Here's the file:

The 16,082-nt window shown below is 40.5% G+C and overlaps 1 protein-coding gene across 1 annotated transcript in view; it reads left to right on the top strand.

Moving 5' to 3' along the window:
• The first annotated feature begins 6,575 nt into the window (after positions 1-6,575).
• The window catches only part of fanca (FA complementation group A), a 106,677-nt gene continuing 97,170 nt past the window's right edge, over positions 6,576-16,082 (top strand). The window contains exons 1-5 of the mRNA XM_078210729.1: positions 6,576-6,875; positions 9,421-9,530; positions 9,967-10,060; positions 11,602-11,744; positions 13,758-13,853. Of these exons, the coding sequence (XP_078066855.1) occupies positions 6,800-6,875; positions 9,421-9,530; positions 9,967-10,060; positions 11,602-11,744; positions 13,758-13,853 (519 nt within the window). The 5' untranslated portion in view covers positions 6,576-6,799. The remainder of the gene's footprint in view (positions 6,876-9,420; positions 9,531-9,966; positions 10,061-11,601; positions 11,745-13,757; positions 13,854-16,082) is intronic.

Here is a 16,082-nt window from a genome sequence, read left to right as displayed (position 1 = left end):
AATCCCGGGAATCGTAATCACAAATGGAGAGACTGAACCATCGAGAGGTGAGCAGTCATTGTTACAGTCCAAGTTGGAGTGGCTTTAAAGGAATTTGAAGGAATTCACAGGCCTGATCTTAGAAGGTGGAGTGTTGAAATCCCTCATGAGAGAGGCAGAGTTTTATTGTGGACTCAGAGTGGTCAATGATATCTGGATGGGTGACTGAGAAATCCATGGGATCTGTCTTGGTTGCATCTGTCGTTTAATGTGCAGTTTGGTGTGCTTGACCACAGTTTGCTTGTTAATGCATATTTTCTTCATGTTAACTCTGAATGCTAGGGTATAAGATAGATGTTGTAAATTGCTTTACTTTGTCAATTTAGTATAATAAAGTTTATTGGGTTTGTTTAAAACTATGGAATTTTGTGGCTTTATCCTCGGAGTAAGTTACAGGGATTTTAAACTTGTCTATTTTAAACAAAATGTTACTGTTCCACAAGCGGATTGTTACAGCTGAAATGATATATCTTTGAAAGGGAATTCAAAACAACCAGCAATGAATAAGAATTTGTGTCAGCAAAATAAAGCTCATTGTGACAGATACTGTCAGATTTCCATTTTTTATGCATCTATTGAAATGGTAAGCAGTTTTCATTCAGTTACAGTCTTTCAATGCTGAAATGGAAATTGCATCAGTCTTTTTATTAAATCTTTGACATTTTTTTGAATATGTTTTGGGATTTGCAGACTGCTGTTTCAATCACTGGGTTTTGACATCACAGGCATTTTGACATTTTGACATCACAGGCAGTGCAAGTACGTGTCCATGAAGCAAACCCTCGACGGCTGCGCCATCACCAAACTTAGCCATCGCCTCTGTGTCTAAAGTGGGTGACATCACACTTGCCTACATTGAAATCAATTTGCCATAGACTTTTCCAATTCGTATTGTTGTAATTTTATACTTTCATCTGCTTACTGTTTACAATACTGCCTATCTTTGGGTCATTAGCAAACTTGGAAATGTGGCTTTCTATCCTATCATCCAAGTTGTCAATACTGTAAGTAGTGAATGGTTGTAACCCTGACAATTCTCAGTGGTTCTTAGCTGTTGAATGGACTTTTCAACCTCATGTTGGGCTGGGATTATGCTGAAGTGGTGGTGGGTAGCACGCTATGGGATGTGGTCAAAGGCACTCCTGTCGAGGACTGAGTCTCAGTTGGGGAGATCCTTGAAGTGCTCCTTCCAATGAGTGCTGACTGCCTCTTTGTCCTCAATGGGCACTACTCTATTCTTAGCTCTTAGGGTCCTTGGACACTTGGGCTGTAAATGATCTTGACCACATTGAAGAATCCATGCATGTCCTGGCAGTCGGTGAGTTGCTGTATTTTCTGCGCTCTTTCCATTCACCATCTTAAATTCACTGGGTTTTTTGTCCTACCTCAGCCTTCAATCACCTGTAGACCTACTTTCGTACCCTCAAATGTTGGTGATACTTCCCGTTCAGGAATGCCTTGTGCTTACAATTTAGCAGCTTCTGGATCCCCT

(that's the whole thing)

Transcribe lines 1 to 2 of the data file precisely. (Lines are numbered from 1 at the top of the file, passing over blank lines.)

The 16,082-nt window shown below is 40.5% G+C and overlaps 1 protein-coding gene across 1 annotated transcript in view; it reads left to right on the top strand.

Moving 5' to 3' along the window: